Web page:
Again, after living in the US where now about 50 million people are uninsured at any given time- I am most impressed when a heath system can provide basic preventive and curative care for those that need it. Moreover, General Practitioners in the UK have (in the past- I do not know if this policy has been changed) been able to keep finances ( called GP fundholding) to use towards services given in their local community- and they were given incentives to receive more of these funds (such as improved outcomes of care from their clients and improved health knowledge etc). This allowed GPs to be able to make decisions to hire more staff or to offer health education programs they felt could help their community (in one Health Clinic I visited in the UK there were special Women’s Clinic hours twice a week in the early morning and later evening hours to increase access for working women and Students. These wrere staffed with Nurses who specialized in Sexual and Reproductive Health as well as Gynecological Obstetric nurses- there were also information sessions held at these times to prevent STDs. The incentives to  keep these funds were also geared towards cost savings- by way of encouraging Primary Health General Practitioners to try to catch health issues before they became bigger problems that needed secondary or tertiary care. This was a good idea as well, though it too could have its down side (see below). The UK was and still is very creative in their tweaking of their national Health System. Moreover, there is a quality Health Information system that can help Doctors and other Medical personnel better treat patients across the UK- and at the same time prevent health crises from progressing into epidemics.

THE CHALLENGES OF A NATIONAL  SYSTEM OF HEALTH COVERAGE

The NHS is an overburdened system that does pose challenges. Shortages of Medical personnel, particulalry in rural areas, short time allotments for each Patient in Primary Care (this is also a problem in most managed Health Systems including with HMOs in the US), long waiting times for ELECTIVE procedures (Elective procedures are those procedures which aim to correct problems which are not deemed life threatening), there is very little control over the Health Care System by the consumers (there is a very small private Health industry in the UK- though it is growing. The problem is that it has been mainly growing at the expense of the Public Health Care System- ie NHS Doctors are lowering their NHS hours in lieu of private practice hours), and there is a lot of tension about the high cost of the system- that people may feel the system is not performing what it should for the cost.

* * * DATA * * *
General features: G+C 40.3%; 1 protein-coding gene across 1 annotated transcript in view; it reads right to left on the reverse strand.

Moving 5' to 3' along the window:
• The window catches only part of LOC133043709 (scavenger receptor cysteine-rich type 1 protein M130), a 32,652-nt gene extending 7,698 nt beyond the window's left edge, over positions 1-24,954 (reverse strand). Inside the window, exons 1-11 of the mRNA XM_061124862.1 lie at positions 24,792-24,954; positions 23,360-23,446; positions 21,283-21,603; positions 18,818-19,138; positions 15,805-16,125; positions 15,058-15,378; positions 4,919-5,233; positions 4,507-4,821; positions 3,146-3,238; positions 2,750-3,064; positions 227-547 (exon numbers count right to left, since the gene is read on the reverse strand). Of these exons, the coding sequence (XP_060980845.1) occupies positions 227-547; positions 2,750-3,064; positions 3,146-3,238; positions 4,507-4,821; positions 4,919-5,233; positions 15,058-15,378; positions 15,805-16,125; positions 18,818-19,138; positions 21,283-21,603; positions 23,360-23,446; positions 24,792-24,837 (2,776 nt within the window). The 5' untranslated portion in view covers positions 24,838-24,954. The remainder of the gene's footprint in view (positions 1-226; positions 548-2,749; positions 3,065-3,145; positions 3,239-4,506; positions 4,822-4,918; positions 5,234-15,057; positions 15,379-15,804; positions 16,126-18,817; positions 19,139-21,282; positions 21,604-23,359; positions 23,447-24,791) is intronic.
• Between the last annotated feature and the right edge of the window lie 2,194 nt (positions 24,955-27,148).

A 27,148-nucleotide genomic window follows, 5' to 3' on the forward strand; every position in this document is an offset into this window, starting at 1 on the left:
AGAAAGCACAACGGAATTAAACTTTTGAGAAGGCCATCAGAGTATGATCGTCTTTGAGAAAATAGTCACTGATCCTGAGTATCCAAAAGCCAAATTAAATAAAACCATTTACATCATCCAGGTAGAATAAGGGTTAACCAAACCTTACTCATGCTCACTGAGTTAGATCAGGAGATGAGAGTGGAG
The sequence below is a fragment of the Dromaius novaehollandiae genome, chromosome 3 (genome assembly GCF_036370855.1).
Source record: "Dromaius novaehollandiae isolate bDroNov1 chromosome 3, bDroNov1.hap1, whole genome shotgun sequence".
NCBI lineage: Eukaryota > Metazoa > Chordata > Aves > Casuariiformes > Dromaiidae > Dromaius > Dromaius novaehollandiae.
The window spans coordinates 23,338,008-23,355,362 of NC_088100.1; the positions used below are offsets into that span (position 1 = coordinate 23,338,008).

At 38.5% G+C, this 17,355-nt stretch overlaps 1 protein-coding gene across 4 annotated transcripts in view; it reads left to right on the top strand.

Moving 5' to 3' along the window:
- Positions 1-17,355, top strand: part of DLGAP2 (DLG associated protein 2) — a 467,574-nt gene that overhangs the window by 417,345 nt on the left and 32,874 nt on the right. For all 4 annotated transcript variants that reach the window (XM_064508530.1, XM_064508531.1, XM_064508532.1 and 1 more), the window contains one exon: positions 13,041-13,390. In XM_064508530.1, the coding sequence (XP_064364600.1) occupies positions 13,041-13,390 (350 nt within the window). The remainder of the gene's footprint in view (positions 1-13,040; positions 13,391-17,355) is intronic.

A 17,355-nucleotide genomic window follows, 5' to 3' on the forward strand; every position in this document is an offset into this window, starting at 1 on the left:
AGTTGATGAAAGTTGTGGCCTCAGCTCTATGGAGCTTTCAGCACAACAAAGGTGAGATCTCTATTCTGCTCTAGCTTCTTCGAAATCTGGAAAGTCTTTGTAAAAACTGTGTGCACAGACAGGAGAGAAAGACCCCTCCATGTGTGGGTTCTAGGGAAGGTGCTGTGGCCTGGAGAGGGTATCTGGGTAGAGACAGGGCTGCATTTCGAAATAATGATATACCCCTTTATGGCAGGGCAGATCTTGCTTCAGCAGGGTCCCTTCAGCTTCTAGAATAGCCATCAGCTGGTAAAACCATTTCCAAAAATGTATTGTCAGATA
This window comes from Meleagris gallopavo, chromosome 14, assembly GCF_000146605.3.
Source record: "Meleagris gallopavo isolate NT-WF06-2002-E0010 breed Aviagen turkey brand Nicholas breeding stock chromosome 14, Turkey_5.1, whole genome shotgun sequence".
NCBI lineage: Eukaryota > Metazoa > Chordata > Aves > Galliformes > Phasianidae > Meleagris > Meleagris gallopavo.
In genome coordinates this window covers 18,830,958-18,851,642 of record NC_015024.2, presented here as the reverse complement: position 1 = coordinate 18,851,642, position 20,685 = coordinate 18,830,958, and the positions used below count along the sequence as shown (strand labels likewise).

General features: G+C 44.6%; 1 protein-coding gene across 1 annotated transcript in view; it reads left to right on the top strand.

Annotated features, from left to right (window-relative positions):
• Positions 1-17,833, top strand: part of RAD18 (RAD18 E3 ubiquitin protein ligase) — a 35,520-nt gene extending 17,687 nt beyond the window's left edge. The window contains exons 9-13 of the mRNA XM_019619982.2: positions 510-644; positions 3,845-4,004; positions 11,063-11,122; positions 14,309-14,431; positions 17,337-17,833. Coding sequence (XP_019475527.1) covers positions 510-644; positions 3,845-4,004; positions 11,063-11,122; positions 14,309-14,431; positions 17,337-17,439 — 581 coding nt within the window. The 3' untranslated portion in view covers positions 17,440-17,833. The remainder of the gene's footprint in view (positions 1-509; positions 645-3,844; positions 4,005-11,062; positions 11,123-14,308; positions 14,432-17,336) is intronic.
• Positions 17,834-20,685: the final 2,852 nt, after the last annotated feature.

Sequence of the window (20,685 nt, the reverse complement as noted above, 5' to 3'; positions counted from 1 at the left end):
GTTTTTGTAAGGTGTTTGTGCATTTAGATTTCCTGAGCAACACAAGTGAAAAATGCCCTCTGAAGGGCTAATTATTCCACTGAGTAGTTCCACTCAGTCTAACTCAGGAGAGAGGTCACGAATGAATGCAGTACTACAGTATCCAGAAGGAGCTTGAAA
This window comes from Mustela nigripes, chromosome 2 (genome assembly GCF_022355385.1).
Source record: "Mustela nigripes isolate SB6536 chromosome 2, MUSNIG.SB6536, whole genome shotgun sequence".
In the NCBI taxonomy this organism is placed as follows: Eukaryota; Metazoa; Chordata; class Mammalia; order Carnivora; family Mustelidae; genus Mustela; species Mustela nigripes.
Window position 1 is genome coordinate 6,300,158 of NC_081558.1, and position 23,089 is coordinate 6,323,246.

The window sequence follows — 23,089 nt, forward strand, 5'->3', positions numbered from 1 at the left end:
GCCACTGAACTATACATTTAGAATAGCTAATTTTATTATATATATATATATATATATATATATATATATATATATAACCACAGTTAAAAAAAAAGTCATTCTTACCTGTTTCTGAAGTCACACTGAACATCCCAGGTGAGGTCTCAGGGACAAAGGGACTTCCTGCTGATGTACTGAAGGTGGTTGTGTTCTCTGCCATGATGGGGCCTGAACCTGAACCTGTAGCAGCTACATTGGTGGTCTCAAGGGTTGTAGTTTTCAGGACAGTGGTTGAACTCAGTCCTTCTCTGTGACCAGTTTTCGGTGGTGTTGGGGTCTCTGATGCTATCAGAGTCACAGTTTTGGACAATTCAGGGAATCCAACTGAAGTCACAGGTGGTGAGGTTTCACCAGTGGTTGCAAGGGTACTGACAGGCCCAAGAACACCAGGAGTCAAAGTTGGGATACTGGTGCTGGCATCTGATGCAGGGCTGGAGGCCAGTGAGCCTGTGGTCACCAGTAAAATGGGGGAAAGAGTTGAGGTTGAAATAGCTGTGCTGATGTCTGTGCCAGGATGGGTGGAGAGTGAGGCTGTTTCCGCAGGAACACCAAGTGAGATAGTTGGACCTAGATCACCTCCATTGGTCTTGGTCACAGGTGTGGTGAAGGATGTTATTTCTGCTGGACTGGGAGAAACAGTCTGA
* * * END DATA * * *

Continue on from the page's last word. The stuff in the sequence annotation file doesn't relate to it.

A lot of the Challenges seem to be the flip side of the Benefits.

If we are given an option in the US to Reform an under-performing health system, we should try to take the opportunity to try to enhance the Benefits of a more inclusive health system while minimizing the Challenges.

I do believe that The provision of Health Care, while not necessarily a right,   is a vital public service which improves both the social and economic productivity of the community, state, and Nation. This is why I do feel that Health Insurers or Funds or Schemes should be given both Non Tax Status (Non Governmental Organisation) and also the  necessary allotment of funds (based on the number of people each Fund is covering, their ages, and certain Health Conditions that tend to be more expensive).

There has been a movement- internationally as well as nationally- over the last few decades towards the use of Health Cooperatives. Depending on how these are crafted- and for whom these are crafted- these can be a wonderful tool to bridge the gap between the high quality of health service provision that a number of people in the US have become accustomed to- and the ability to improve access to care for millions of people n the US.

Health Cooperatives can be formulated and/or crafted in such a way that they can be so similar to the Personal Provider and Managed Care Plans that have already existed in the US for a number of years. These Health Funds could offer consumers a range of premiums as well as co-insurance payments, and office visit co-payments and even deductibles for non-preventive Health Services. The differences can be that these Funds would be NGOs with non tax status, and in my opinion, should be given some necessary amount of government collected funds based on a progressive and CAPPED income and employer tax system (These should be Capped so as not to become so over-burdensome to those with very high incomes who might be otherwise discouraged. Moreover, Value Added Tax and Sales Tax on everyday products would not be an efficient way to raise health care revenue as they are regressive taxes and adversely eat into any income lower income people would be able to contribute towards their own health care).  Sin taxes (Taxes on products that have been proved to be damaging to health) may be helpful in terms of discouraging poor health Behaviors, though according to research it seems that people at the lower end of the socio-economic spectrum in most countries are the ones that suffer the most from these sin taxes. This is because Health Promotion and Prevention education and interventions are more widely accessible to people in higher socio-economic strata due to higher education and other well funded community activity.  My advice would be to first find ways to open access to health promotion and prevention education activities for all- particularly those that find themselves on the lower end of the socio-economic strata.  Only after this might sin taxes be a positive way to give incentives to discourage people from partaking in the poor health behavior.  For example, people should be given access to support groups for quitting smoking and to substitutes that can help them quit such as nicotine gum or the patch- particularly if these items are cheaper than the cigarettes.